One of the virtues and powers of contemplative education as it is practiced at Alaya is the opportunity given to our teachers to use different methods and techniques based on their own merits–discerned from direct experience–rather than being limited to a particular ideology or plan. I am experiencing this firsthand with Montessori principles and techniques at Alaya as I help out in the Garuda classroom this year.
Having been a Montessori teacher for 26 years before joining Alaya, I am familiar with the promises and perils of the Montessori method. What I hadn’t experienced before is Montessori at Alaya, and thanks to the wonderful teacher Jesse Huang, who encouraged us to purchase a number of Montessori materials last year, we are now exploring this more fully.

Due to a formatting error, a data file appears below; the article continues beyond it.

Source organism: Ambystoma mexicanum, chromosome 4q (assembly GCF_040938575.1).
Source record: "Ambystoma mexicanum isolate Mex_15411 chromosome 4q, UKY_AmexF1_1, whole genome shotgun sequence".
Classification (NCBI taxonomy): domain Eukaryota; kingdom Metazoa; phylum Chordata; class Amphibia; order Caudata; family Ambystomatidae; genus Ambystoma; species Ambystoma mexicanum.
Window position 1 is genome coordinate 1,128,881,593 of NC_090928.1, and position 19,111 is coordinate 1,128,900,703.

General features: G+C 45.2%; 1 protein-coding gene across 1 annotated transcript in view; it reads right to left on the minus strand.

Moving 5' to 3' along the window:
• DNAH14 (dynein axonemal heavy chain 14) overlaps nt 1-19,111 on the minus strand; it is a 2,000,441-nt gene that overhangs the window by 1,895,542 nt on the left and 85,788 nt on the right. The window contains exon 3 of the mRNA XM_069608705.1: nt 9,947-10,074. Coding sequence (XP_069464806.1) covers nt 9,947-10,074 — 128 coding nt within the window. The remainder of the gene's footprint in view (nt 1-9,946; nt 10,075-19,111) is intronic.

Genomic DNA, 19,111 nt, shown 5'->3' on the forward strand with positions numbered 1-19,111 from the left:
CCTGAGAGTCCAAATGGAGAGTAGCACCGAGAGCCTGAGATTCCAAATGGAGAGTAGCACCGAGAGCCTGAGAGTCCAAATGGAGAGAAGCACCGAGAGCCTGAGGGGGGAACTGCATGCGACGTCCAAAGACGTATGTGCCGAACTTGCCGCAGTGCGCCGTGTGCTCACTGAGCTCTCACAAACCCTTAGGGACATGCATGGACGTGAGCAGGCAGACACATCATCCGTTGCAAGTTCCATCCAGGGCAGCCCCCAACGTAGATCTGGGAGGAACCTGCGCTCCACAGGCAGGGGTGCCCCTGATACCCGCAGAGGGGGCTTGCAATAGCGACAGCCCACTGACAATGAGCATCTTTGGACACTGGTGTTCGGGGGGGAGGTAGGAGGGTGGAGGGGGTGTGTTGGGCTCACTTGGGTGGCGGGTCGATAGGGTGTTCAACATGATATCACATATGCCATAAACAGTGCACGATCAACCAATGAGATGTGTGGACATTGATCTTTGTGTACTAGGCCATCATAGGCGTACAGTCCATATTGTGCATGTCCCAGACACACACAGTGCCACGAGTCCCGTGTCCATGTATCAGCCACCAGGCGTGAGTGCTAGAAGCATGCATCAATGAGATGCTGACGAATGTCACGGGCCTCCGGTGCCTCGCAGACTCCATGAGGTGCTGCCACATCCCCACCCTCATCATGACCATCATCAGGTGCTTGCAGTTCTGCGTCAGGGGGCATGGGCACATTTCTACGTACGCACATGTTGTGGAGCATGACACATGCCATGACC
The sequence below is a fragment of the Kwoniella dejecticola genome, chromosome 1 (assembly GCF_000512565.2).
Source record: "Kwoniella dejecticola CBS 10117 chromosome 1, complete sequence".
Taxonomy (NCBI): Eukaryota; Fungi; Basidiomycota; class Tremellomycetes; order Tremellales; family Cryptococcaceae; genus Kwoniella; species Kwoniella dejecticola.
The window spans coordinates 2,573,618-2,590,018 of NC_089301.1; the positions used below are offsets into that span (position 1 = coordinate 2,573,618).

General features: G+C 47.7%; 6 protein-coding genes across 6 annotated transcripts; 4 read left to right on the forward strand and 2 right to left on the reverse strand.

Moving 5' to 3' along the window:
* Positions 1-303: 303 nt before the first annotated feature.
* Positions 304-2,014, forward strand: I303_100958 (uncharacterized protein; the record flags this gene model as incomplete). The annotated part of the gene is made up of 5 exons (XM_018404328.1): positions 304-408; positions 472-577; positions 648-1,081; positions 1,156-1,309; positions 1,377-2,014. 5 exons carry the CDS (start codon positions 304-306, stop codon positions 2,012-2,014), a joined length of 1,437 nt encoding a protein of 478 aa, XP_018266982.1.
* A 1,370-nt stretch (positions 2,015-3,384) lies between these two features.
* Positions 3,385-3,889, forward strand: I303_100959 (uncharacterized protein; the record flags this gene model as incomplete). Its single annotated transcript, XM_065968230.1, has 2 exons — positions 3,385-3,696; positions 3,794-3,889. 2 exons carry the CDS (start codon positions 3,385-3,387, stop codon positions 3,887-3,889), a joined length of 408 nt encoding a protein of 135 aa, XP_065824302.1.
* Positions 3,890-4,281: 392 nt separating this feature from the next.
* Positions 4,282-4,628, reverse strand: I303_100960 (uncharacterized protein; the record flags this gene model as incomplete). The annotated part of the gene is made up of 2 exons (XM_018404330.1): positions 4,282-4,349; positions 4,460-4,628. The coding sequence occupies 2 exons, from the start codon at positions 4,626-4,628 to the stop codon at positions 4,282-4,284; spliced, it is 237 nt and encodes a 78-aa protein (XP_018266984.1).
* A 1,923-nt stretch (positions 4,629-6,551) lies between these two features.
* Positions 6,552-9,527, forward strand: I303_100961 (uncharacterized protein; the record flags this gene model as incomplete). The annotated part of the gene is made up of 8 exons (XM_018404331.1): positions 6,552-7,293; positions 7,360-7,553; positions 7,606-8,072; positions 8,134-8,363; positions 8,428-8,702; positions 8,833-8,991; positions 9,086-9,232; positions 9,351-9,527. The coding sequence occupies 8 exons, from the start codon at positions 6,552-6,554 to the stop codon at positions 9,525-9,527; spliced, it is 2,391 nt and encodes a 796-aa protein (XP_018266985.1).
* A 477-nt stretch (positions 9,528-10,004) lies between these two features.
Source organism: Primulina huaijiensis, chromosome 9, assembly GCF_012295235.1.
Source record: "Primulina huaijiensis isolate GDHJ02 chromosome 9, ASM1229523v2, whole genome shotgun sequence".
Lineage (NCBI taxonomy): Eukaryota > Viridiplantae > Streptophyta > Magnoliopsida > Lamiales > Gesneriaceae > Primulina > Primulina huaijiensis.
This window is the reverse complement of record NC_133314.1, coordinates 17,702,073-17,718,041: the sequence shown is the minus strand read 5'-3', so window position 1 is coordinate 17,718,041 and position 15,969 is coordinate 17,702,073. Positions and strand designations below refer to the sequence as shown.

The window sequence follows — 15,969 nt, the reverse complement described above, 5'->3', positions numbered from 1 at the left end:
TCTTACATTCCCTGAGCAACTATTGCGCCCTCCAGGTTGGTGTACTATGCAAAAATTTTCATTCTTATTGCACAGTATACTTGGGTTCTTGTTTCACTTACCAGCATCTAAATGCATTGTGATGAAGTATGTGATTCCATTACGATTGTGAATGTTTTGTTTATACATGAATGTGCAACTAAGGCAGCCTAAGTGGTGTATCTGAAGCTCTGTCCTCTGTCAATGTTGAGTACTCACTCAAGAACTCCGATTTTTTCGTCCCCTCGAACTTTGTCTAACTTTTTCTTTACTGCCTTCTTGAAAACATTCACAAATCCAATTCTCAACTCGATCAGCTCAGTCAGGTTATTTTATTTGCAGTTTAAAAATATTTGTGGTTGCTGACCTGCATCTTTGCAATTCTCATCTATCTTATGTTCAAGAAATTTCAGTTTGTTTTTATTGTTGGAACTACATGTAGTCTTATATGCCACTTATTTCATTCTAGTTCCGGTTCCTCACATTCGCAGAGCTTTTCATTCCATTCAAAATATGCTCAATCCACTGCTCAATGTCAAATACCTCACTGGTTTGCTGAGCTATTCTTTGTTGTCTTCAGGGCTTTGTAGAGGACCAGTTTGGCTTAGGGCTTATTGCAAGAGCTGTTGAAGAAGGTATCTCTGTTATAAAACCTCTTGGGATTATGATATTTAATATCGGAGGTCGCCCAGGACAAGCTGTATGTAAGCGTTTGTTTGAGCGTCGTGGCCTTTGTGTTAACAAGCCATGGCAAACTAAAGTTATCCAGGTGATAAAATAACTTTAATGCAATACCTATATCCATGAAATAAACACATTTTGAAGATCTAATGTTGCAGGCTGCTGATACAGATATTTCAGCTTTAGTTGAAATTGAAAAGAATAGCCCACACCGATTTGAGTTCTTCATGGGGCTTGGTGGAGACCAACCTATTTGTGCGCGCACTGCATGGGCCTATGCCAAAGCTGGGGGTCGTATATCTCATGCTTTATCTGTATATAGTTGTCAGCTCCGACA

I am discovering is that Montessori is a great companion to Alaya’s emphasis on open-ended play. Open-ended play is contextualized, where one scenario leads to the next and multiple props support a rich interchange of story, adventure, action, dialogue, and movement. Montessori, on the other hand emphasizes this one thing, whether it be the simple act of pouring sand, the taste of a strawberry, or a letter sound or number. Both a contextualized experience and the mind being placed on a single sight, sound, taste, touch, or smell are important ways to access the richness of life.
Ultimately it is all the magic of being present in this moment, with whatever we are with and whatever we are feeling.
About the Author
Steve is a Co-Director of Alaya Preschool, as well as one of our most experienced teachers. He has been an educator for almost 40 years, including 24 years at Montessori and more than 10 at Alaya. Steve is also the current co-director of Family Camp at the Shambhala Mountain Center, which focuses on the path of parenthood as a spiritual practice, and helping children “grow brave.” You can read more about Steve on our Team Page and read all his blog posts here.